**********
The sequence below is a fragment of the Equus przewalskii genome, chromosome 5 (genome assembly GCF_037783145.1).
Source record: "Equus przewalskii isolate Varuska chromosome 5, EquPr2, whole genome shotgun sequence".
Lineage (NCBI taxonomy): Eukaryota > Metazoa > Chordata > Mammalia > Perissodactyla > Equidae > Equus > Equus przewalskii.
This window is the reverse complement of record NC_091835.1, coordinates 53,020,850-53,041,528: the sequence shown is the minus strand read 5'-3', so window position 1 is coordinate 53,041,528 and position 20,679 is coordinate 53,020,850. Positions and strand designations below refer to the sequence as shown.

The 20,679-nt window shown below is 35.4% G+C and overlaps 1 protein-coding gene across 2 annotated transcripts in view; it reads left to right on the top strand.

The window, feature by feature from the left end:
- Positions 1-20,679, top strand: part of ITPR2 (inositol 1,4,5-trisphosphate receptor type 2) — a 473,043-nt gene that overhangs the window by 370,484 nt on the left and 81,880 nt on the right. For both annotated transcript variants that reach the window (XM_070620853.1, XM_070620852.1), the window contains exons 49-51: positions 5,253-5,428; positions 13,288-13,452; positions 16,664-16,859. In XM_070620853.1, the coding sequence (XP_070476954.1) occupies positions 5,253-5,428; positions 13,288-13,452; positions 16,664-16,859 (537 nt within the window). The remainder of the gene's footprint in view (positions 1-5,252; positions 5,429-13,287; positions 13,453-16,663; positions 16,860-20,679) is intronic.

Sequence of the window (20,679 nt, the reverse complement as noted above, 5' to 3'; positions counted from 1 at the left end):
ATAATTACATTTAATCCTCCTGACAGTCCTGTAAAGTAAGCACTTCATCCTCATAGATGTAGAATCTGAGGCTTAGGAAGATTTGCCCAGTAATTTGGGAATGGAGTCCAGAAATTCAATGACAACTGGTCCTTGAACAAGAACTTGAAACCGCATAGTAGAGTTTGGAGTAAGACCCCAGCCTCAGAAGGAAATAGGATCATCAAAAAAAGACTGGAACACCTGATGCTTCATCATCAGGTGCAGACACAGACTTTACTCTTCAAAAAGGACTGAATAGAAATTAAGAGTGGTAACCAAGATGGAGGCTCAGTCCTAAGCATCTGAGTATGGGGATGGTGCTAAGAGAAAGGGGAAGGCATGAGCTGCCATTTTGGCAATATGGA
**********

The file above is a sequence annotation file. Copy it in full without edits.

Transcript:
The sequence below is a fragment of the Equus przewalskii genome, chromosome 5 (genome assembly GCF_037783145.1).
Source record: "Equus przewalskii isolate Varuska chromosome 5, EquPr2, whole genome shotgun sequence".
Lineage (NCBI taxonomy): Eukaryota > Metazoa > Chordata > Mammalia > Perissodactyla > Equidae > Equus > Equus przewalskii.
This window is the reverse complement of record NC_091835.1, coordinates 53,020,850-53,041,528: the sequence shown is the minus strand read 5'-3', so window position 1 is coordinate 53,041,528 and position 20,679 is coordinate 53,020,850. Positions and strand designations below refer to the sequence as shown.

The 20,679-nt window shown below is 35.4% G+C and overlaps 1 protein-coding gene across 2 annotated transcripts in view; it reads left to right on the top strand.

The window, feature by feature from the left end:
- Positions 1-20,679, top strand: part of ITPR2 (inositol 1,4,5-trisphosphate receptor type 2) — a 473,043-nt gene that overhangs the window by 370,484 nt on the left and 81,880 nt on the right. For both annotated transcript variants that reach the window (XM_070620853.1, XM_070620852.1), the window contains exons 49-51: positions 5,253-5,428; positions 13,288-13,452; positions 16,664-16,859. In XM_070620853.1, the coding sequence (XP_070476954.1) occupies positions 5,253-5,428; positions 13,288-13,452; positions 16,664-16,859 (537 nt within the window). The remainder of the gene's footprint in view (positions 1-5,252; positions 5,429-13,287; positions 13,453-16,663; positions 16,860-20,679) is intronic.

Sequence of the window (20,679 nt, the reverse complement as noted above, 5' to 3'; positions counted from 1 at the left end):
ATAATTACATTTAATCCTCCTGACAGTCCTGTAAAGTAAGCACTTCATCCTCATAGATGTAGAATCTGAGGCTTAGGAAGATTTGCCCAGTAATTTGGGAATGGAGTCCAGAAATTCAATGACAACTGGTCCTTGAACAAGAACTTGAAACCGCATAGTAGAGTTTGGAGTAAGACCCCAGCCTCAGAAGGAAATAGGATCATCAAAAAAAGACTGGAACACCTGATGCTTCATCATCAGGTGCAGACACAGACTTTACTCTTCAAAAAGGACTGAATAGAAATTAAGAGTGGTAACCAAGATGGAGGCTCAGTCCTAAGCATCTGAGTATGGGGATGGTGCTAAGAGAAAGGGGAAGGCATGAGCTGCCATTTTGGCAATATGGA